Hess Law

Moderators: Chem_Mod, Chem_Admin

Sophia Dinh 1D
Posts: 100
Joined: Thu Jul 25, 2019 12:15 am

Hess Law

Postby Sophia Dinh 1D » Sun Mar 15, 2020 7:39 am

To clarify, you add all the equations together but multiply the values?

ayushibanerjee06
Posts: 177
Joined: Thu Jul 11, 2019 12:16 am
Been upvoted: 1 time

Re: Hess Law

Postby ayushibanerjee06 » Sun Mar 15, 2020 7:41 am

Yes you add all of them up at the end. If you reverse a reaction, it is negative. You multiply/divide H by whatever you manipulate the reaction. Remember that you can do this because enthalpy is a state function!

Alan Cornejo 1a
Posts: 98
Joined: Fri Aug 30, 2019 12:15 am

Re: Hess Law

Postby Alan Cornejo 1a » Sun Mar 15, 2020 7:46 am

ayushibanerjee06 wrote:Yes you add all of them up at the end. If you reverse a reaction, it is negative. You multiply/divide H by whatever you manipulate the reaction. Remember that you can do this because enthalpy is a state function!


This is correct thank you for the clarification.

isha dis3d
Posts: 101
Joined: Wed Sep 30, 2020 9:47 pm

Re: Hess Law

Postby isha dis3d » Wed Jan 20, 2021 3:34 pm

You add up the values of the enthalpies and "cancel" out the reactants if those reactants are the same as those on the product side of another equation. If in case the coefficients are different, the equations can be combined algebraically. If one side of a reaction had say, 4H2 on the reactants side while another equation has 5H2 on the product side, the combined reaction would have H2 on the product side.

Samudrala_Vaishnavi 3A
Posts: 93
Joined: Wed Sep 30, 2020 9:34 pm

Re: Hess Law

Postby Samudrala_Vaishnavi 3A » Fri Jan 22, 2021 7:37 am

For the Hess Law, we basically have to manipulate the equation so that it matches the specific final reaction we want. The real first step is to write the chemical formula for what the question wants and to balance it. Then, take the other formula given and create a formula in which the stoichiometric coefficients and reactant match with the reactant in the problem and do the same for a product. Then, combine the change in enthalpy for both equations and write the equation so that all the products and reactants of the new manipulated equations. Whatever changes you do to these equations, do to the changes in enthalpy. Cross out any similar products or reactants. The third equation is usually used to get rid of some of the other leftover products or reactants not represented in the needed chemical forumla.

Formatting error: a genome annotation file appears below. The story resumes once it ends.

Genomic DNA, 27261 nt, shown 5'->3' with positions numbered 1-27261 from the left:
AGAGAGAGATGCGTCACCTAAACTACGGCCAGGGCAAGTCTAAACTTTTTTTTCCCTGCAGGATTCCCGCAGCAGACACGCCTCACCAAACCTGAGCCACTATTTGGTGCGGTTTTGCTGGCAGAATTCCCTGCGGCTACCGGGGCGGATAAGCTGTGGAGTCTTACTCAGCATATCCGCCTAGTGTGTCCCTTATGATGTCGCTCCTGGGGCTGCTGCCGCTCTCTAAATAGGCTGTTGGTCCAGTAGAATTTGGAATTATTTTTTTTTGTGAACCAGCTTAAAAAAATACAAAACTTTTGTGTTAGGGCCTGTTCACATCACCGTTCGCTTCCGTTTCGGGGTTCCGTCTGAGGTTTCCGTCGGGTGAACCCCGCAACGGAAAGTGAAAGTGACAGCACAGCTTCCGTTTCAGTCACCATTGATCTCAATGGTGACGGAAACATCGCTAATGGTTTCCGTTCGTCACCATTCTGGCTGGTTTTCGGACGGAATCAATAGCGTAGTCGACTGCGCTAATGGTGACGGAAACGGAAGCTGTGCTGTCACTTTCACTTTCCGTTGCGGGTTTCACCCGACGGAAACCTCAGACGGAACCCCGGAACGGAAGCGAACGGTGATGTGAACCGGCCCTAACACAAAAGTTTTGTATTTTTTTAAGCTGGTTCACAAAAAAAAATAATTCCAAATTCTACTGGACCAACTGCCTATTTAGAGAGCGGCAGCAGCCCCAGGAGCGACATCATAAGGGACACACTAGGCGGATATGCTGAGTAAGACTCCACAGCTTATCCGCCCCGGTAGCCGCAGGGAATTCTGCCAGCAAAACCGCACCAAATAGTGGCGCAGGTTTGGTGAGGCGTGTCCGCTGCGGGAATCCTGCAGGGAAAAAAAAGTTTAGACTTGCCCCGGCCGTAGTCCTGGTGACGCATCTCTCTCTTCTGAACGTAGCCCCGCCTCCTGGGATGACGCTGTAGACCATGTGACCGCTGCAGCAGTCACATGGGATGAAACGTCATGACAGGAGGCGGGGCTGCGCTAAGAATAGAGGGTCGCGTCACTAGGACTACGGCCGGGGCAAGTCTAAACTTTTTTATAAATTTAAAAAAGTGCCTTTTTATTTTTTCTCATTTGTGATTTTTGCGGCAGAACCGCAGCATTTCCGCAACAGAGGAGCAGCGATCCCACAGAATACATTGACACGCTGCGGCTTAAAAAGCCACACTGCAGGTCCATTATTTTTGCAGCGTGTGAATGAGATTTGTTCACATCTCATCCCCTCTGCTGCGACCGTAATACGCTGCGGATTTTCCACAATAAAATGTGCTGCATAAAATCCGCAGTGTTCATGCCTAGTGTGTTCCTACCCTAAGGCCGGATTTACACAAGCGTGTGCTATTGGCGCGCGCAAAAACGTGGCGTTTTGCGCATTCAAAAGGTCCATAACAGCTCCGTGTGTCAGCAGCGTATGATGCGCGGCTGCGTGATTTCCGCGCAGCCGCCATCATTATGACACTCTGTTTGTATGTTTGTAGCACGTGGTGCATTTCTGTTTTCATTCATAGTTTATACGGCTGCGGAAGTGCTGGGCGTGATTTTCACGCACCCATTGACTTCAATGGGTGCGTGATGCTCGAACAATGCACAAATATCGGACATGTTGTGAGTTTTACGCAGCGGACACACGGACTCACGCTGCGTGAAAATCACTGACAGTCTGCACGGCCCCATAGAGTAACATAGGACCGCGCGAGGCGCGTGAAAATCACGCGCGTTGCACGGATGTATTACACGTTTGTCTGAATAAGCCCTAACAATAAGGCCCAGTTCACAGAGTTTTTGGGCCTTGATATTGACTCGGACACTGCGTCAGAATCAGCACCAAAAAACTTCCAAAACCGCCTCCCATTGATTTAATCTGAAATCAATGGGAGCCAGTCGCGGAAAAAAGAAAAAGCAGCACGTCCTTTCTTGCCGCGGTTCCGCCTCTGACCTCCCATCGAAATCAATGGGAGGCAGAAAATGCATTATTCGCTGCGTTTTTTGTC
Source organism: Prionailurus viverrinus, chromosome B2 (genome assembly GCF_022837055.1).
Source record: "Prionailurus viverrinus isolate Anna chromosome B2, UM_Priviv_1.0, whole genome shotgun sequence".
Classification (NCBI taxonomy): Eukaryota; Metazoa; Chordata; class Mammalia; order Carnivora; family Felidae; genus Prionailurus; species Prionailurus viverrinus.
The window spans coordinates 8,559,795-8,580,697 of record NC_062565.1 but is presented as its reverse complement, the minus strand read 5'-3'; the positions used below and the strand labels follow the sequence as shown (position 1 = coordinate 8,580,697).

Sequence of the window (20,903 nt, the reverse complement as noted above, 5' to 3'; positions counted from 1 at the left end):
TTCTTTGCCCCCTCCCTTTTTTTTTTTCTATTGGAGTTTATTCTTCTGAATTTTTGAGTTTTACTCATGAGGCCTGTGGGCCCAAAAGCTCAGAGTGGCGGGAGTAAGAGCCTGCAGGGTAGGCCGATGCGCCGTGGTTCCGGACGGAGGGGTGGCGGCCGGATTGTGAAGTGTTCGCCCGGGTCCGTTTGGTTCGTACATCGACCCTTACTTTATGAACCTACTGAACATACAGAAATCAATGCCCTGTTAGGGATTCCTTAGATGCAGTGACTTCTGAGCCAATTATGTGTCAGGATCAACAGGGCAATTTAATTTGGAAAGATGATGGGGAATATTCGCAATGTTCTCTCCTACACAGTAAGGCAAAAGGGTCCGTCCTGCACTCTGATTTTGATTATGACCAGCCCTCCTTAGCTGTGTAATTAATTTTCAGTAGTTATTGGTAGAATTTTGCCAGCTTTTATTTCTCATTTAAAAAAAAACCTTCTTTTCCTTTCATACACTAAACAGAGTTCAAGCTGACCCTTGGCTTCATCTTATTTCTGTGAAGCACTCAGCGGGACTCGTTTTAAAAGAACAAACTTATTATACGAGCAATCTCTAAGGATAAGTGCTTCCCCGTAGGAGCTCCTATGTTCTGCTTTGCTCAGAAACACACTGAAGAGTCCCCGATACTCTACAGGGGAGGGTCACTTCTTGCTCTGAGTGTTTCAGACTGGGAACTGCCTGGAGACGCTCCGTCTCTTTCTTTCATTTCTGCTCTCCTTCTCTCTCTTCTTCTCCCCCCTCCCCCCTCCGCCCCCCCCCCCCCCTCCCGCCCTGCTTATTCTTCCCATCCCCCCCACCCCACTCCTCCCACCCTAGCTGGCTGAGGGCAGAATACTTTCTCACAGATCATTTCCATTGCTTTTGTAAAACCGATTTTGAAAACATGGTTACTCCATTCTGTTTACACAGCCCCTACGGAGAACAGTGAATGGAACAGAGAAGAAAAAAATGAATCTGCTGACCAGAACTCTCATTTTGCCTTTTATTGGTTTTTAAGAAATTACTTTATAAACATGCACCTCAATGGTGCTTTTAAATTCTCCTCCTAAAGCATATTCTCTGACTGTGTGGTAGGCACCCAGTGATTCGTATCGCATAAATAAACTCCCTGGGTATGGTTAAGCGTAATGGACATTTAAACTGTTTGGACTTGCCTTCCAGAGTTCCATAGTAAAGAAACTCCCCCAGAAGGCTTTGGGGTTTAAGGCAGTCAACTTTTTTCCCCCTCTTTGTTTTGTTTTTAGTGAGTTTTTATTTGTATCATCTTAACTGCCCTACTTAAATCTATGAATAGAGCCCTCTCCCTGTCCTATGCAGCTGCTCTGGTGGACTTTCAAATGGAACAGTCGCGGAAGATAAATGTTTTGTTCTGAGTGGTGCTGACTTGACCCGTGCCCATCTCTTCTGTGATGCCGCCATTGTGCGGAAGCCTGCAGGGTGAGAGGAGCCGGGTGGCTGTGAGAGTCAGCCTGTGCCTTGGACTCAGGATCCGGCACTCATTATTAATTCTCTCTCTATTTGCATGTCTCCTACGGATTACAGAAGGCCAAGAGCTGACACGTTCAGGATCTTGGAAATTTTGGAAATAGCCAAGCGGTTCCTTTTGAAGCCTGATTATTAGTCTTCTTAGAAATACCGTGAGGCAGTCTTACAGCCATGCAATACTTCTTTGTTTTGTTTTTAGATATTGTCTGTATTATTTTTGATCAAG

Libby Dillon - 1A
Posts: 94
Joined: Fri Oct 02, 2020 12:17 am
Been upvoted: 1 time

Re: Hess Law

Postby Libby Dillon - 1A » Fri Jan 22, 2021 12:51 pm

Hess's Law has to do with enthalpies being a state function - meaning they can be treated as a simple value that can be added. If a reaction is reversed (products become reactants and vice versa), then the sign of the reaction enthalpy switches (negative/positive). If a reaction is multiplied by a scalar, the reaction enthalpy is multiplied by the same number. If two reactions are added together, their enthalpies are also added together to get a net reaction enthalpy.

DMaya_2G
Posts: 103
Joined: Wed Sep 30, 2020 9:58 pm

Re: Hess Law

Postby DMaya_2G » Fri Jan 22, 2021 1:00 pm

You would cancel out the reactants if those reactants are the same as the one's that are on the product side of another equation. The equations could be combined algebraically if the coefficients are different. Also, I think, if necessary you can flip the chemical equation, which you would also have to switch the sign of the delta H. Ultimately, you add up the values of the enthalpies.

rita_debbaneh2G
Posts: 96
Joined: Wed Sep 30, 2020 9:57 pm

Re: Hess Law

Postby rita_debbaneh2G » Sun Jan 24, 2021 6:10 pm

As far as I know, if you're not multiplying by anything or reversing the reactions, just add the values together. If you reverse a reaction, add the opposite value of the reaction enthalpy. If you multiply by a coefficient, multiply the reaction enthalpy with the same coefficient.

apurva-3E
Posts: 142
Joined: Wed Sep 30, 2020 9:59 pm

Re: Hess Law

Postby apurva-3E » Sun Jan 24, 2021 7:20 pm

Yes.

Abhinav Behl 3G
Posts: 40
Joined: Wed Nov 18, 2020 12:25 am

Re: Hess Law

Postby Abhinav Behl 3G » Sun Jan 24, 2021 7:54 pm

When you flip a reaction, its delta H value will change signs. When you multiply a reaction by a number, multiply the delta H value by that same number. After doing all the necessary adjustments, add up all the delta H values together.

Edison Tham 3D
Posts: 45
Joined: Mon Jun 17, 2019 7:25 am
Been upvoted: 1 time

Re: Hess Law

Postby Edison Tham 3D » Sun Jan 24, 2021 7:57 pm

Yes! With Hess's Law, you would add up all the ∆H values. You would put a negative sign if the equation is switched around and you would multiply it if the coefficients of a given reaction are different.


Return to “Reaction Enthalpies (e.g., Using Hess’s Law, Bond Enthalpies, Standard Enthalpies of Formation)”

Who is online

Users browsing this forum: No registered users and 3 guests